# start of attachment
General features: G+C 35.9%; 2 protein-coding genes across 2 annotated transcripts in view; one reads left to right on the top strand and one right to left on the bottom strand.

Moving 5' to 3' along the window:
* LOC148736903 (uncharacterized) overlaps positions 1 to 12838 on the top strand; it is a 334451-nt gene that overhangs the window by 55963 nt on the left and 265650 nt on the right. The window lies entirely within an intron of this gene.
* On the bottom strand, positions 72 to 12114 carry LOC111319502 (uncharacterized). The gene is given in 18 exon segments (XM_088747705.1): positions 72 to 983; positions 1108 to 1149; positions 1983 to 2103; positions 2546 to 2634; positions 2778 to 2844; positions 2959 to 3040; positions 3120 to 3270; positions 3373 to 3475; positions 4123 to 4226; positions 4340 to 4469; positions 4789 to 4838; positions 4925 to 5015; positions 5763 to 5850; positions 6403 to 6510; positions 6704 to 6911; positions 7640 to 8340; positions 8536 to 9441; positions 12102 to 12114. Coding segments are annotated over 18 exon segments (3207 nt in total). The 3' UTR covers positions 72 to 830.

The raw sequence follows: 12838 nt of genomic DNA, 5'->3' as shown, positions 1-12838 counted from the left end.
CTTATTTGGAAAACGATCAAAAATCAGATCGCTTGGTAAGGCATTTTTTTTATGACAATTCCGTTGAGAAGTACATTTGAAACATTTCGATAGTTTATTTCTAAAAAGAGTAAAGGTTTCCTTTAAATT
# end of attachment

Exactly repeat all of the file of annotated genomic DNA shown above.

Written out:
General features: G+C 35.9%; 2 protein-coding genes across 2 annotated transcripts in view; one reads left to right on the top strand and one right to left on the bottom strand.

Moving 5' to 3' along the window:
* LOC148736903 (uncharacterized) overlaps positions 1 to 12838 on the top strand; it is a 334451-nt gene that overhangs the window by 55963 nt on the left and 265650 nt on the right. The window lies entirely within an intron of this gene.
* On the bottom strand, positions 72 to 12114 carry LOC111319502 (uncharacterized). The gene is given in 18 exon segments (XM_088747705.1): positions 72 to 983; positions 1108 to 1149; positions 1983 to 2103; positions 2546 to 2634; positions 2778 to 2844; positions 2959 to 3040; positions 3120 to 3270; positions 3373 to 3475; positions 4123 to 4226; positions 4340 to 4469; positions 4789 to 4838; positions 4925 to 5015; positions 5763 to 5850; positions 6403 to 6510; positions 6704 to 6911; positions 7640 to 8340; positions 8536 to 9441; positions 12102 to 12114. Coding segments are annotated over 18 exon segments (3207 nt in total). The 3' UTR covers positions 72 to 830.

The raw sequence follows: 12838 nt of genomic DNA, 5'->3' as shown, positions 1-12838 counted from the left end.
CTTATTTGGAAAACGATCAAAAATCAGATCGCTTGGTAAGGCATTTTTTTTATGACAATTCCGTTGAGAAGTACATTTGAAACATTTCGATAGTTTATTTCTAAAAAGAGTAAAGGTTTCCTTTAAATT